The findings in this report are subject to at least five limitations. First, more than half of the hotspot counties did not report sufficient race data and were therefore excluded from the analysis. In addition, many hotspot counties included in the analyses were missing data on race for a significant proportion of cases (mean = 28.3%; range = 2.6%–48.7%). These data gaps might result from jurisdictions having to reconcile data from multiple sources for a large volume of cases while data collection and management processes are rapidly evolving.¶¶ Second, health departments differ in the way race/ethnicity are reported, making comparisons across counties and states more difficult. Third, differences in how race/ethnicity data are collected (e.g., self-report versus observation) likely varies by setting and could lead to miscategorization. Fourth, differences in access to COVID-19 testing could lead to underestimates of prevalence in some underrepresented racial/ethnic populations. Finally, the number of cases that had available race/ethnicity data for the period of study of hotspots (June 5–18) was too small to generate reliable estimates, so cumulative case counts by county during February–June 2020 were used to identify disparities. This approach describes the racial/ethnic breakdown of cumulative cases only. Therefore, these data might not provide an accurate estimate of disparities during June 5–18, which could be under- or overestimated, or change over time.
Developing culturally responsive, targeted interventions in partnership with trusted leaders and community-based organizations within communities of color might reduce disparities in COVID-19 incidence. Increasing the proportion of cases for which race/ethnicity data are collected and reported can help inform efforts in the short-term to better understand patterns of incidence and mortality. Existing health inequities amplified by COVID-19 highlight the need for continued investment in communities of color to address social determinants of health*** and structural racism that affect health beyond this pandemic (4,8). Long-term efforts should focus on addressing societal factors that contribute to broader health disparities across communities of color.
Alex Cox, Claire Sadowski, Angelica Martinez, Leslie Harrison, Julia Peek, Bruce Bradley, Amy Saupe, Joan M. Duwve, Kobra Eghtedary, Arizona Department of Health Services.
COVID-19 State, Tribal, Local, and Territorial Response Team
Gregory Bautista, CDC; Janet Cowins, CDC; Charles Edge, CDC; Gail Grant, CDC; Robbie Gray, CDC; Sean Griffing, CDC; Nikki Hayes, CDC; Laura Hughes, CDC; Rene Lavinghouze, CDC; Sarah Leonard, CDC; Robert Montierth, CDC; Krishna Palipudi, CDC; Victoria Rayle, CDC; Andrew Ruiz, CDC; Malaika Washington, CDC; Sherri Davidson, Alabama Department of Public of Health; Jennifer Dillaha, Arkansas Department of Health California COVID-19 Response Team; Rachel Herlihy, Colorado Department of Public Health and Environment; Carina Blackmore, Florida Department of Health; Thomas Troelstrup, Florida Department of Health; Laura Edison, Georgia Department of Public Health; Ebony Thomas, Georgia Department of Public Health; Caitlin Pedati, Iowa Department of Public Health; Farah Ahmed, Kansas Department of Health & Environment; Catherine Brown, Massachusetts Department of Public Health; Sarah Lyon Callo, Michigan Department of Health and Human Services; Kathryn Como-Sabetti, Minnesota Department of Health; Paul Byers, Mississippi State Department of Health; Victor Sutton, Mississippi State Department of Health; Zackary Moore, North Carolina Department of Health and Human Services; Sietske de Fijter, Ohio Department of Health; Alexia Zhang, Oregon Health Authority Public Health Division; Linda Bell, South Carolina Department of Health and Environmental Control; John Dunn, Tennessee Department of Health; Stephen Pont, Texas Department of State Health Services; Keegan McCaffrey, Utah Department of Health; Emily Stephens, Virginia Department of Health; Ryan Westergaard, Wisconsin Department of Health Services.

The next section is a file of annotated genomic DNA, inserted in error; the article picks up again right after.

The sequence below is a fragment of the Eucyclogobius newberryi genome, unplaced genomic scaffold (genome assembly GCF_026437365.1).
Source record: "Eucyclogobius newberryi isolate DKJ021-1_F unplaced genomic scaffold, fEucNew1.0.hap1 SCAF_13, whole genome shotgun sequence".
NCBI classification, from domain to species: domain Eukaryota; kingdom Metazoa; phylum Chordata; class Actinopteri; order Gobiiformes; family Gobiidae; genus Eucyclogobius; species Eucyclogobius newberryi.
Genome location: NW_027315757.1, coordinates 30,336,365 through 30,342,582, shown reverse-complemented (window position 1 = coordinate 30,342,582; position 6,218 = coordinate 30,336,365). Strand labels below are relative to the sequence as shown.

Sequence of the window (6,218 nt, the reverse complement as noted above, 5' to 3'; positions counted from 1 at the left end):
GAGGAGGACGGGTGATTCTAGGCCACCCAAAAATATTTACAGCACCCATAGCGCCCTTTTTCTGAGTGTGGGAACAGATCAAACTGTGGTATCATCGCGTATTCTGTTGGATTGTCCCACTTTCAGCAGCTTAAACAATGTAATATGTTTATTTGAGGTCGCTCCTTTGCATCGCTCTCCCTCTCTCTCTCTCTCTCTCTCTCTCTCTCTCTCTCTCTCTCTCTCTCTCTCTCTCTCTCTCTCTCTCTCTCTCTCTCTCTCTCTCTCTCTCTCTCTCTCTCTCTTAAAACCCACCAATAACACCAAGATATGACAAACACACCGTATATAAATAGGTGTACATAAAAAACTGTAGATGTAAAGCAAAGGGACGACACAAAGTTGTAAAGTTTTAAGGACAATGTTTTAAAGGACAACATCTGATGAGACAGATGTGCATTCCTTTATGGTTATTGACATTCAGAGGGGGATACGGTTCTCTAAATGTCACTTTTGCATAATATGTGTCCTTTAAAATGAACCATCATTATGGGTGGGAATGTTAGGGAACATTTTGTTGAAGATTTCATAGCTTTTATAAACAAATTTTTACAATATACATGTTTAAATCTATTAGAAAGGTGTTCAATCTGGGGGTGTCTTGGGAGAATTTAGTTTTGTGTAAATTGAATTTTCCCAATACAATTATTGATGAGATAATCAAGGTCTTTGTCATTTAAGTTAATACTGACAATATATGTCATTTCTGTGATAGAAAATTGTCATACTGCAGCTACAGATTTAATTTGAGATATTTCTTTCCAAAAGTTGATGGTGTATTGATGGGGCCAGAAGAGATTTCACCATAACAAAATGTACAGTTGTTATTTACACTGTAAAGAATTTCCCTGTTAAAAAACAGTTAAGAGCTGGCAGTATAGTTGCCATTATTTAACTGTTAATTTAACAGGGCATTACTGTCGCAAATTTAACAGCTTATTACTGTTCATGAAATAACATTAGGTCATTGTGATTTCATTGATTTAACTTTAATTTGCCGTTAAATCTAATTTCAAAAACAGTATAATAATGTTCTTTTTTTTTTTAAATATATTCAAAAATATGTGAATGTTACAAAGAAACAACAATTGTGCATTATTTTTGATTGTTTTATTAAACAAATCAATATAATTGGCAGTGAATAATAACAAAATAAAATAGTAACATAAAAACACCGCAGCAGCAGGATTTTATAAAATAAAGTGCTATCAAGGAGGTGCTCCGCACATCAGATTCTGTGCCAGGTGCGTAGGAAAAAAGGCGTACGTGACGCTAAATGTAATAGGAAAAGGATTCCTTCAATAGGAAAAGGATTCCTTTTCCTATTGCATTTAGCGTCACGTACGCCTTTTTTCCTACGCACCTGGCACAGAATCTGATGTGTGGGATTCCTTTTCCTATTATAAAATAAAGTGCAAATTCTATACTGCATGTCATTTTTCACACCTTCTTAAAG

Corresponding author: Jessica N. Ricaldi, email@example.com.
All authors have completed and submitted the International Committee of Medical Journal Editors form for disclosure of potential conflicts of interest. No potential conflicts of interest were disclosed.
† Hotspot counties are defined as those meeting all of the following baseline criteria: 1) >100 new COVID-19 cases in the most recent 7 days, 2) an increase in the most recent 7-day COVID-19 incidence over the preceding 7-day incidence, 3) a decrease of <60% or an increase in the most recent 3-day COVID-19 incidence over the preceding 3-day incidence, and 4) the ratio of 7-day incidence to 30-day incidence exceeds 0.31. In addition, hotspots must have met at least one of the following criteria: 1) >60% change in the most recent 3-day COVID-19 incidence, or 2) >60% change in the most recent 7-day incidence.
§ Data from 10 of the 126 excluded counties were excluded due to pending data questions.
¶ https://aspe.hhs.gov/execsum/gaps-and-strategies-improving-american-indianalaska-nativenative-american-dataexternal icon.
** https://www.healthaffairs.org/do/10.1377/hblog20200708.894552/full/external icon.
†† The built environment includes the physical makeup of where persons live, learn, work, and play, including homes, schools, businesses, streets and sidewalks, open spaces, and transportation options. The built environment can influence overall community health and individual. Behaviors, such as physical activity and healthy eating. https://www.cdc.gov/nccdphp/dnpao/state-local-programs/built-environment-assessment/.
§§ https://www.medrxiv.org/content/10.1101/2020.04.05.20054502v2external icon.
¶¶ https://www.hhs.gov/about/news/2020/06/04/hhs-announces-new-laboratory-data-reporting-guidance-for-covid-19-testing.htmlexternal icon.
*** https://www.healthypeople.gov/2020/topics-objectives/topic/social-determinants-of-healthexternal icon.
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Suggested citation for this article: Moore JT, Ricaldi JN, Rose CE, et al. Disparities in Incidence of COVID-19 Among Underrepresented Racial/Ethnic Groups in Counties Identified as Hotspots During June 5–18, 2020 — 22 States, February–June 2020. MMWR Morb Mortal Wkly Rep 2020;69:1122–1126. DOI: http://dx.doi.org/10.15585/mmwr.mm6933e1external icon.